Yes! This is the next step that these technologies enable. And who knows what will happen once we step through that door and see four more doors in front of us. Just hope it's not a tyger behind one or all of them.

    3. One important possibility I see for collaborative annotation is the opportunity to structure learning conversations about texts that produce transcripts of written discourse that we can see, study and learn from.

      Take it a little further from the other night--Google Hangout on Air + Screenshare +Hypothes.is = a new way of collaborative learning. And a new way to learn about our learning, metacognition on the hypothes.is half shell.

    4. Skimming through these familiar texts I thought about the potential for social annotation.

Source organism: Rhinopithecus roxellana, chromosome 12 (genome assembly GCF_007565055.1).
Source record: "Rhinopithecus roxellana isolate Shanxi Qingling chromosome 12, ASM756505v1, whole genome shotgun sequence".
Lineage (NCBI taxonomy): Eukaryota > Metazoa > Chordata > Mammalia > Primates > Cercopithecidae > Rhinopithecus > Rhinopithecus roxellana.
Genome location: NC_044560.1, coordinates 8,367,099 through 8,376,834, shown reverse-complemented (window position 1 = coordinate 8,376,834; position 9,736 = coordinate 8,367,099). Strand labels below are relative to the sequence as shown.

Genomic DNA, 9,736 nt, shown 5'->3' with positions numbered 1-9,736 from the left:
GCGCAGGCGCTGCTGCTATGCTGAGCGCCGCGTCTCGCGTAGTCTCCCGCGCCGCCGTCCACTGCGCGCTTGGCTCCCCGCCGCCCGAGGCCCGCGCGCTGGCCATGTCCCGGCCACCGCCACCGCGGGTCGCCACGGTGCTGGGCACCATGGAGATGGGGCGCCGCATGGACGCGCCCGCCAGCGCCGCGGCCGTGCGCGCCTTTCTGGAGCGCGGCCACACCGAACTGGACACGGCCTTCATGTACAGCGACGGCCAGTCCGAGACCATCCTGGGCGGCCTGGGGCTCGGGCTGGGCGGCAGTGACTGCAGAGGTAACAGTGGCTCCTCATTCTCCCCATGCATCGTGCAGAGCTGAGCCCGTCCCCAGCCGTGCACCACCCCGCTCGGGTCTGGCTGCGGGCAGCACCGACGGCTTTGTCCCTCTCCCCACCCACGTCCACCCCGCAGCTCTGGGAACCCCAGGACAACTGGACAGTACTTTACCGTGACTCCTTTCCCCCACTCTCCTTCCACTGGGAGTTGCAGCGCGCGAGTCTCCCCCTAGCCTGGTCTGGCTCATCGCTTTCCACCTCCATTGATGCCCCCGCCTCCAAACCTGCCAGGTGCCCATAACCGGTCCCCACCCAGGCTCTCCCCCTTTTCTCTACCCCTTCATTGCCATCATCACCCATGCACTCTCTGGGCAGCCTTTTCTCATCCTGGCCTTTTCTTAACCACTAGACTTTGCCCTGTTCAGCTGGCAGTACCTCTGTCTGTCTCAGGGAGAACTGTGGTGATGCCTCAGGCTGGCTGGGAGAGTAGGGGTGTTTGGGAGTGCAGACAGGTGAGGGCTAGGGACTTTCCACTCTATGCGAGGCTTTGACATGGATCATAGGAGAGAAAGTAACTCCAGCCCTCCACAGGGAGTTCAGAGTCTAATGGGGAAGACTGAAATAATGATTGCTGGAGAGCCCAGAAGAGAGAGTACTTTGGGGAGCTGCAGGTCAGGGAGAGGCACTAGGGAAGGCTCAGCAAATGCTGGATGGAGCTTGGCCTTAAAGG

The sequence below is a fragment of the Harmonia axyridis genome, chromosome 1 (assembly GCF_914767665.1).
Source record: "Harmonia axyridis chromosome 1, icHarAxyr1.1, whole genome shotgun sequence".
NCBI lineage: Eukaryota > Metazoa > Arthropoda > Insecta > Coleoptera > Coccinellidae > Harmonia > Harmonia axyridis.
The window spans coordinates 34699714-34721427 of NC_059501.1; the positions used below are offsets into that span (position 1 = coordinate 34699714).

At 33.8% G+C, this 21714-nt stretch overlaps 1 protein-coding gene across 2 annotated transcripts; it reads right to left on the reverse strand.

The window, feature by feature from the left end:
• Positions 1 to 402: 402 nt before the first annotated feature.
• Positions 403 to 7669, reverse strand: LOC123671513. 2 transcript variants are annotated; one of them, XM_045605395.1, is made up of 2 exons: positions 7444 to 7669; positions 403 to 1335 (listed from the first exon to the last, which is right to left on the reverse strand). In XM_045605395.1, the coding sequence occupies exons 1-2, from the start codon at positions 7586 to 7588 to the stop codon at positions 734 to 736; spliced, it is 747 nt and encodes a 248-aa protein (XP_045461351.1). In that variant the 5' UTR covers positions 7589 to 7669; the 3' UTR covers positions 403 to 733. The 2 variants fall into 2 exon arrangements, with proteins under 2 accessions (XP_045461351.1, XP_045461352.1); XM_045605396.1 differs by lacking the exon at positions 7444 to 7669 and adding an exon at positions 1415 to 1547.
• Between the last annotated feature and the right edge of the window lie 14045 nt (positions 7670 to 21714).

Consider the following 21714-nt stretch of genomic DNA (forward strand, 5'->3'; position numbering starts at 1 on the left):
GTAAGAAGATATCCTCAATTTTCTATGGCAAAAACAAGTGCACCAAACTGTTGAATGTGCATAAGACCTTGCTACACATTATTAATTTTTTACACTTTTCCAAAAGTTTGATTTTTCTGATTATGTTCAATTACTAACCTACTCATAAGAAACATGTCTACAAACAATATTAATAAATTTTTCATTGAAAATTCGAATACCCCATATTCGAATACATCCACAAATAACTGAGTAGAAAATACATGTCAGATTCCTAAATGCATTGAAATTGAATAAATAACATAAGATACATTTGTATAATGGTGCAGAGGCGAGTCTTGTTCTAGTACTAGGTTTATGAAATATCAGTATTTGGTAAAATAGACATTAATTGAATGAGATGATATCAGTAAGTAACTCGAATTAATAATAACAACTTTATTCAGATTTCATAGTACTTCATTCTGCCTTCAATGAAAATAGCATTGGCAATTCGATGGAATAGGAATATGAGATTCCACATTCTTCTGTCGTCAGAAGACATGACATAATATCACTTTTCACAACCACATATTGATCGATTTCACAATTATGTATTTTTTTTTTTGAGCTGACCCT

Great. My thoughts, too. How do we make these affordances dance, how do we make them mean more and give us a stronger signal on how people and ideas work.

    5. my aforementioned brother

      ah, the subtext here could fill volumes...well,

    6. Not pictured above are the giant, expensive sticky notes I used to annotate Blau's book at the end of each chapter. They're big and pink and covered with my excited ideas

      Does it seem like annotation tools are just pouring old wine into new bottles? They afford so much more. What they represent are useful palimpsests, bridges between people carried by 'text' like a StarTrek transporter.

    7. the promise of having educator readers mark up text together